Once off the ferry, I recommend heading towards Plattsburgh and hopping onto Route 9 towards Keeseville. Route 9 will afford you the opportunity to see natural wonders worth stopping for all year-round.
The first stop we made was AuSable Chasm located along 9. It is known for its waterfalls, rapids, and gorges. There is an entire operation surrounding these natural wonders.
Tip: If you undertake this trip, I encourage you to pull over and view a number of these spectacular views – be it in a free or paid captivity.
When we got back on the road, we took Route 9 until it crossed Route 9N around Keeseville.
We rode through hillsides aflame with color. The fiery oranges, shimmering golds, mellow yellows, blood reds, rusts, tans, and leathers are intermingled with the emerald evergreens holding fast. A gust of wind causes a maple tree to let go of a flurry of yellow leaves, raining down around us like snow. They drift gracefully, floating in slow motion. Time seems to stand still until I speed through the mirage. One of the leaves lands on my chest firmly pressed there by the forward momentum of the bike. I ride with it there as we twist and turn our way along the roads until a straight away where I can safely remove it.
We continued to wind our way through the countryside looking at the fields and mountains. I marveled at the stark contrast between the bare, flaxen fields and the backdrop of dazzling fall foliage.
We followed Route 9N into Jay and then turned onto 86. We headed north towards Lake Placid. This is the back way into town. Much further along the road, we passed Whiteface Mountain and the Olympic Ski Jump used in the 1980 Winter Olympics. While we were able to see the Ski jump from the road, I advise that you to take a small detour to take a closer look.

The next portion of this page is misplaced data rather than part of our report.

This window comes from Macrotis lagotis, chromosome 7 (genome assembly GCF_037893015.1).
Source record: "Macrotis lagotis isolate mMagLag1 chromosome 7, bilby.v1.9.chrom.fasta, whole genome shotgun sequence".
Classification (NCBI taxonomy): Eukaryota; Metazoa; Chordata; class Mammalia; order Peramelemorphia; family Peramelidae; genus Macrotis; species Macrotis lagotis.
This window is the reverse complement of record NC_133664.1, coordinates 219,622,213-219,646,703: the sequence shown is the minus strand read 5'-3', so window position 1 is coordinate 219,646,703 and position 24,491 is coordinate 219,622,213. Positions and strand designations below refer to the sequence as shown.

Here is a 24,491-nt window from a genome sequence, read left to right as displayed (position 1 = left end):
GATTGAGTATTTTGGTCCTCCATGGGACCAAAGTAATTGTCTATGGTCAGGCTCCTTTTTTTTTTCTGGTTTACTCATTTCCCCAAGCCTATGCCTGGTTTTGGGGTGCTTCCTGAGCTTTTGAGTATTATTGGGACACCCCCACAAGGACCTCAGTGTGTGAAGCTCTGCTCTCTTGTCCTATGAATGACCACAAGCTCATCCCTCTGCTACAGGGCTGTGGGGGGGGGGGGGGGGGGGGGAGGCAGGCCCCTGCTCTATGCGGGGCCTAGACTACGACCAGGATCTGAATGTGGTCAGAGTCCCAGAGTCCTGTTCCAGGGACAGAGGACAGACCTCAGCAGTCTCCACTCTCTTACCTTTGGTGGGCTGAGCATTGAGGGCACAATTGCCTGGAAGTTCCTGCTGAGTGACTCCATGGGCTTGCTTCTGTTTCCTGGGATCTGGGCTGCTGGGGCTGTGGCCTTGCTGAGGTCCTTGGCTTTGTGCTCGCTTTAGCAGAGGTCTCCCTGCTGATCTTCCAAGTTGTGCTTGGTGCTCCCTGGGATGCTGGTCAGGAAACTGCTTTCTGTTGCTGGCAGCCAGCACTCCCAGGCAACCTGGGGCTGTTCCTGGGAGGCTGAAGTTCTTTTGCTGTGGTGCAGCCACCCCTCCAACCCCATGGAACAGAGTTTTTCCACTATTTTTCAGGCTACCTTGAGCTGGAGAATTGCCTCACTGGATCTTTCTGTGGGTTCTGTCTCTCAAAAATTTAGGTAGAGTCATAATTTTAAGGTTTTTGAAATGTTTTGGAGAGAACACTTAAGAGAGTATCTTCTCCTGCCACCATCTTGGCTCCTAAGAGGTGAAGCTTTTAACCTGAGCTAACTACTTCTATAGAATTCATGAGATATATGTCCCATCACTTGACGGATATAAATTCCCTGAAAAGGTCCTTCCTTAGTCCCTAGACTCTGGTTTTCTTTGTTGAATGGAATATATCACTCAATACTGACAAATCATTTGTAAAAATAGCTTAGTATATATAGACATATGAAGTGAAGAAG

The optional detour takes you to the base of the Olympic Ski Jump. (A caveat: the detour involves a dirt road so you can’t mind getting your bike a little dirty.) It is a worthwhile stop, interesting history lesson, and an optimal photo-op – one of which your family and friends will certainly be jealous.
If you don’t take the optional detour, that is OK. You’ll still see the ski jump from the road.
From this point in the journey, we continued on route 86 into Lake Placid, New York. Lake Placid is a bit of a tourist trap but is worth riding through to see the scenery.
We stopped at a little coffee shop to warm up. A New Leaf is family owned and a much better price than the Starbucks down the road. Plus, it’s next to a large parking lot, perfect for leaving the bikes while exploring downtown on foot.
After the brief stop in Lake Placid we were back on road again, and taking advantage of the scenery on route 86.
86 to Saranac Lake: